Dec 11- A federal judge said General Motors Co is not required to pay $450 million to cover medical benefits for retirees, in a defeat for the United Auto Workers union.» Read More
DETROIT, Aug 19- One of Detroit's biggest public labor unions on Monday became the first major party to file an objection to the city's bankruptcy filing ahead of a midnight deadline for challenges.
Mounting labor costs and militant unionism in South Korea have caused General Motors to reconsider its reliance on the country for a fifth of global production. CNBC's Phil LeBeau offers insight.
DETROIT, Aug 9- Before Detroit filed for bankruptcy in July, a team of analysts working with emergency manager Kevyn Orr met three times with labor unions but couldn't agree on a critical number: whether Detroit's unfunded pension liability was five times larger than previously believed.
Pope Francis has made several critical comments on world economic issues. Analysts say he's issuing a warning over the future of free market thinking.
Detroit's emergency manager has hired Christie's to appraise the art collection of the Detroit Institute of Arts Museum, reports CNBC's Robert Frank.
Discussing the unions' take on Obamacare, and the Cadillac tax, with Philip Dine, author of "State of the Unions," and Brian Pannebecker, UAW member.
Do you think it'd be nice to know how much a CEO makes compared with the typical amount made by an employee of his or her company? You're going to find out.
CNBC's Scott Cohn reports outside Detroit. A bankruptcy judge has said it is in the public interest to allow the city's restructuring to proceed and has halted the challenges in state court.
Detroit's bankruptcy is full steam ahead, reports CNBC's Scott Cohn. Reuters says the Michigan Appeals Court has halted the challenges to Detroit's bankruptcy filing.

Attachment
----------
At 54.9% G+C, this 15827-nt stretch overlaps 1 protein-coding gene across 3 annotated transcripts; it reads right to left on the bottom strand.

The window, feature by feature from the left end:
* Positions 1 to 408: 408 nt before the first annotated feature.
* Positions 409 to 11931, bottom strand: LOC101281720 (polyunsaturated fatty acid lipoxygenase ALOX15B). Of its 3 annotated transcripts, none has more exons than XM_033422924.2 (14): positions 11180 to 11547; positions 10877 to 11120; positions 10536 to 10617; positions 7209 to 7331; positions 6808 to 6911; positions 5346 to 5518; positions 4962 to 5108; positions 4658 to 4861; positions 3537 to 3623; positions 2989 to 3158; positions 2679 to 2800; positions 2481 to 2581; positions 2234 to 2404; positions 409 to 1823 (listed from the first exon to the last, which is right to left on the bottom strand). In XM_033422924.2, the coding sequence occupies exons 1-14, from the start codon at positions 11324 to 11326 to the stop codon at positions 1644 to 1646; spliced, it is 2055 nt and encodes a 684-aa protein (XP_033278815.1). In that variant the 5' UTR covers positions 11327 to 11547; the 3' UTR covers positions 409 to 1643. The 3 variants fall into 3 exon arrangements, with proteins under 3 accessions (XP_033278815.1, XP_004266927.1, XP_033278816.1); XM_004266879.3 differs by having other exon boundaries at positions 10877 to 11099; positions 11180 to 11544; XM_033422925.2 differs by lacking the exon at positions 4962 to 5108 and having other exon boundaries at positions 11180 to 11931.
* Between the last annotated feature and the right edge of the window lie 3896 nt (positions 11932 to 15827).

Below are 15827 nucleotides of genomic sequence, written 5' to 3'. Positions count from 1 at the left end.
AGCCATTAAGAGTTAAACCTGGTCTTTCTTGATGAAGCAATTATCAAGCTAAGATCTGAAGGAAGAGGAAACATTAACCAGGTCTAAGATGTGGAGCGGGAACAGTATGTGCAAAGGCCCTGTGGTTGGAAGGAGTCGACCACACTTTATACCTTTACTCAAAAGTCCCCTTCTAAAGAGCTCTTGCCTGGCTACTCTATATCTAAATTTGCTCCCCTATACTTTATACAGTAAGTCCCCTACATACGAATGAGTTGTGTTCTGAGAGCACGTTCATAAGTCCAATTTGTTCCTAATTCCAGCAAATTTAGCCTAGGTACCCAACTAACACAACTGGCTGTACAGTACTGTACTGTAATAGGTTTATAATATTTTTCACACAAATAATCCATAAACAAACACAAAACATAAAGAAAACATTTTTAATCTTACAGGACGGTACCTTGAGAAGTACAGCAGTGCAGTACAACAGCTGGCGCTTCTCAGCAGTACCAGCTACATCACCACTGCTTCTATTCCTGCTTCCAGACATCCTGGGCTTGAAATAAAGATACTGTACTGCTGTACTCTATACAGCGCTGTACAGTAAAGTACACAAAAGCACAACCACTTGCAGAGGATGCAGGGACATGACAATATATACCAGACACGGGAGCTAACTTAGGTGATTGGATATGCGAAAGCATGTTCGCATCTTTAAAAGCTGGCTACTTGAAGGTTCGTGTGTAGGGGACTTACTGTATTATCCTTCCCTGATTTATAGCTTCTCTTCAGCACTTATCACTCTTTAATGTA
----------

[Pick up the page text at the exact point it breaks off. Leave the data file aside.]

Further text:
Detroit has paid about $20 million in consulting contracts including Kevin Orr's law firm, and labor unions are wondering why the city is too broke to pay its retirees' pensions. CNBC's Scott Cohn digs into the battle, with Don Peebles of The Peebles Corporation.
DETROIT, July 22- Labor unions trying to stop Detroit from cutting pensions filed a new challenge to the city in bankruptcy court as the federal judge overseeing the case said he would hear arguments on Wednesday.
*France's Hollande pension reform ambitions may be limited. PARIS, July 21- President Francois Hollande may only manage a lightweight reform of France's indebted pension system, with trade unions preparing street protests and his own Socialist Party warning it would oppose painful measures.
Detroit Mayor Dave Bing says it is unlikely President Obama will bail out the city. Charlie Langton, Langton Law partner, believes the city will get a bailout, while Carol Roth, author of "The Entrepreneur Equation, is against it."
Detroit Mayor and NBA legend Dave Bing discusses the efforts his staff is taking to help those who still live and work in Detroit, reduce the city's debt and how they plan on working within bankruptcy to get back to prosperity.
Discussing the impact Detroit's bankruptcy is having on municipal bonds, with Alexandra Lebenthal & Co.
WDIV Detroit business editor Rod Meloni discusses the many causes for Detroit's bankruptcy. "This city is built on the old General Motors business model," says Meloni. It didn't work for GM, either.
CNBC's Brian Sullivan recaps how Detroit got to bankruptcy. Detroit Blight Authority founder, discusses his efforts to clean up Detroit. And Metro Detroit AFL-CIO president Chris Michalakis speaks about unemployment and the fight between labor unions and creditors in the city to get what they were promised.
*Strike could cut Colombia coal output nearly a third. BOGOTA, July 18- Eleventh-hour talks on Thursday between U.S. coal miner Drummond and a workers union in Colombia have achieved nothing, a union leader told Reuters, making strike action at the country's No. 2 coal producer increasingly likely.
JOHANNESBURG, July 15- South Africa's Chamber of Mines offered a 4 percent pay rise to gold industry workers on Monday, a fraction of the 60 to 100 percent demanded by trade unions in salary talks billed as the toughest since the end of apartheid in 1994..
BURNHAM-ON-SEA, England, July 10- Jack Horwood, from his quiet seaside town, has a message the new governor of the Bank of England will want to hear. The 23- year-old trade union worker and his girlfriend are saving diligently so they can afford higher mortgage payments on their house when Britain's record-low interest rates go up.